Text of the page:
Arizona State is eyeing the Rose Bowl.
“Why would [the expectation] be anything else?” Sun Devils coach Todd Graham says.
Well, that hasn't exactly been the precedent set by the Sun Devils, whose last outright conference title came in 1996.
But this year has sneaky contenders. The Sun Devils are one of the top performers from our preseason list of ten sneaky-good teams -- those without lofty expectations externally but the ability to make noise in their conference.
For ASU, a Rose Bowl trip actually seems plausible. The Sun Devils (7-2, 5-1), who lead the Pac-12 South by a game over UCLA, have an offense that could get weird against Stanford or Oregon in a conference title game.
Yes, we whiffed on a few. Northwestern and West Virginia are not making Pasadena plans -- or even bowl plans, for that matter.
But most of these teams have shown either the ability to win a conference crown or push toward the eight-win range.
Graham is aiming for more than that.
“We're on the verge right now,” Graham said. “We feel we can beat anybody -- we're not there yet, but we're pretty talented.”
Graham is pretty good when he re-ups on a 12-month lease. After back-to-back introductory press conferences at Pitt and ASU in 2010-11, Graham seems comfortable in Tempe.
“I probably made a mistake going there in the first place,” said Graham of his one year at Pitt. “If I were to do it all over again, I would have stayed at Tulsa another year.”
Now he's got a winner. Below is a look back at the 10 teams we forecasted as sneaky contenders. The last category is where we (OK, me) were flat-out wrong.
Arizona State: Before narrowly escaping Salt Lake City unscathed last week, the Sun Devils pounded Washington and Washington State by a combined score of 108-45. Graham calls 32-year-old offensive coordinator Mike Norvell the best he's had -- and he's had Gus Malzahn and Chad Morris. Run defense is better, as is quarterback Taylor Kelly.
Auburn: Auburn fans on Twitter will pounce on anyone suggesting the Tigers wouldn't have beaten Texas A&M if Johnny Manziel's shoulder was healthy that game. But hey, knocking the Tigers for that is nitpicky, because there's not much to dislike about what Gus Malzahn has done in Year 1. And they don't even have to throw the ball. Nick Marshall and Tre Mason have their way with defenses behind a well-scripted running scheme.
Central Florida: The BCS title chase goes through Central Florida Blvd. But seriously -- the Knights win three of the next four and they're BCS-bound. George O'Leary has reinvented himself after some shaky years. Quarterback Blake Bortles keeps getting better. A stout offensive line anchors an impressive running game. The defensive line isn't elite but a solid back seven compensates.
Vanderbilt: With Tennessee, Kentucky and Wake Forest left on the schedule, Vandy has a good chance to finish 8-4. That would give the Commodores 17 wins in two seasons. The team James Franklin took over three years ago had lost 20 games in the previous two seasons. No one really expected Vandy to win the SEC East, but the Commodores probably have exceeded expectations by beating Florida and Georgia.
CLOSE, BUT NOT QUITE THERE
Kansas State: You had to figure the Mighty Snyders would scrap their way to respectability after a 2-4 start. The Wildcats miss Collin Klein but endured the toughest stretch of the Big 12 schedule with a 3-3 record and will probably finish with at least seven wins on the year. Defenses know quarterback Daniel Sams is a runner but still have difficulty stopping him (10 touchdowns). A young defense has acquitted itself well of late.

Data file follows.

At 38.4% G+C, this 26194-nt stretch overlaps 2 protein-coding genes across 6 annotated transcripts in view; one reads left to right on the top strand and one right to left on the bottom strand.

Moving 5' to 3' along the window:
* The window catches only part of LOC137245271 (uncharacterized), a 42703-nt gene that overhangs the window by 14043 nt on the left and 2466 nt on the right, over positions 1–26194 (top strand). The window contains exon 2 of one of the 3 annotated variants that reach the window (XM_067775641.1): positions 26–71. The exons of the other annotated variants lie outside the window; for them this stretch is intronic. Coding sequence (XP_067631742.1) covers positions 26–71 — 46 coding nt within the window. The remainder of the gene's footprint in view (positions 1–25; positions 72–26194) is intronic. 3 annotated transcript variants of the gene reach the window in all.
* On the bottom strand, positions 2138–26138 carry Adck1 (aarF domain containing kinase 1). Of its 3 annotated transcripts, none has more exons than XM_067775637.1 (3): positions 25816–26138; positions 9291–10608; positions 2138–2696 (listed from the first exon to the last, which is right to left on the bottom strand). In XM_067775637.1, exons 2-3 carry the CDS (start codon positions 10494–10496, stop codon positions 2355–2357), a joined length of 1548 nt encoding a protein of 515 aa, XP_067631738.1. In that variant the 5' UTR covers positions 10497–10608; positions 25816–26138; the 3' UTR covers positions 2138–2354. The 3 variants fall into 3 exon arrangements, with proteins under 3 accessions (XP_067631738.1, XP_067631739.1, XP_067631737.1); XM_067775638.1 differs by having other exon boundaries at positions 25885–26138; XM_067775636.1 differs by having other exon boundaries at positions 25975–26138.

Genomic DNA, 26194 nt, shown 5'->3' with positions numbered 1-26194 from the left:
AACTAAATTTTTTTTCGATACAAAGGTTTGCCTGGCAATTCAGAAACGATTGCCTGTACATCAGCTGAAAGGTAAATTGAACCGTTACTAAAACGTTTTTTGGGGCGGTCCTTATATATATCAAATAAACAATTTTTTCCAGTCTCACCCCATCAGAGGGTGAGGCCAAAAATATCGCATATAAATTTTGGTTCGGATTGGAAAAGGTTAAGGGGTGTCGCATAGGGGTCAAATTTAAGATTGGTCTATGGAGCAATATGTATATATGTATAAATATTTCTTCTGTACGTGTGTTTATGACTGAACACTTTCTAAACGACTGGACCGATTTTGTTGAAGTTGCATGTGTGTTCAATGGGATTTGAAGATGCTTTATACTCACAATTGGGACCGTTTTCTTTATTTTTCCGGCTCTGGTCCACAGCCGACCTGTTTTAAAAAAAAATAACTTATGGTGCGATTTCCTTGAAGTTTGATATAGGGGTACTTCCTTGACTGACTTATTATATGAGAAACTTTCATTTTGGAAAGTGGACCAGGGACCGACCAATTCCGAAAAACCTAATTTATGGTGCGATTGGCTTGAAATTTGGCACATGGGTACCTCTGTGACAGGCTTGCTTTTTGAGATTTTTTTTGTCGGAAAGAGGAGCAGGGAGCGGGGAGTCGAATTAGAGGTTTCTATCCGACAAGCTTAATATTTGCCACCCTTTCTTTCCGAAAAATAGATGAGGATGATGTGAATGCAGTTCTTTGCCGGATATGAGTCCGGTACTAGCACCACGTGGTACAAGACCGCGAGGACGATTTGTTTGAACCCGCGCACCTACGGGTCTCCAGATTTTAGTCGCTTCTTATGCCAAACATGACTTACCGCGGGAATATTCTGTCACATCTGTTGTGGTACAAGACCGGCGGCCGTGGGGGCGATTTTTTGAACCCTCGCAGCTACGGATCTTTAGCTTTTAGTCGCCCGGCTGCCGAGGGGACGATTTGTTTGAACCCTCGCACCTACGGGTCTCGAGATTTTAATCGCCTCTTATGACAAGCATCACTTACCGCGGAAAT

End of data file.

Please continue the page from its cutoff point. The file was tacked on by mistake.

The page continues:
Washington: The shine has worn off on the Huskies after losing three straight games in a brutal mid-year Pac-12 stretch, but the Huskies are positioned to ditch the trend of seven-win stagnation under Steve Sarkisian. The Huskies should be refreshed for the stretch run after a bye week and two easy wins over Cal and Colorado. Time to musk up. Don't forget about Bishop Sankey, who has 1,305 yards and 13 scores in nine games.
Penn State: This team is hard to figure out. Perhaps we should have expected a wild ride out of the Nittany Lions in the aftermath of, well, you know. The losses to key linebackers hurt. Christian Hackenberg might enter ‘he's special' territory soon enough but has erratic moments typical of freshmen. After facing Purdue this week, let's see what Bill O'Brien's got for Nebraska and Wisconsin in the final two weeks.
Northwestern: Anyone who watched the Wildcats play Ohio State in early October knows this should not be an 0-5 Big Ten team. But the brakes pumped rather abruptly on the Pat Fitzgerald bus. NU lost its last three conference games by a combined 13 points, including Nebraska's improbable Hail Mary. Injuries wrecked the offense. And to think the Wildcats are tied for second in the Big Ten in turnover margin, sandwiched between teams with a combined 17-1 record (Ohio State and Michigan State).
West Virginia: Figured Dana Holgorsen's offensive system would have sustained reasonable success despite losing most of the key pieces from last year's NFL-laden offense. Instead, the synergy became hard to recreate when playing three quarterbacks early in the season and all the top playmakers gone. Not to make excuses for Holgo, but the 4-6 start is sort of easy to explain, that's all. The Big 12 transition has been more difficult than anticipated.
North Carolina: This team has standout talent but doesn't yet have the depth Larry Fedora needs, especially on defense. The loss of Gio Bernard was understated. That guy can win games by himself. The Tar Heels are showing grit with three straight wins, but that 1-5 start -- punctuated by a curious 55-31 loss to ECU -- is still surprising. Difficult to win consistently when a team is 109th nationally in rushing offense.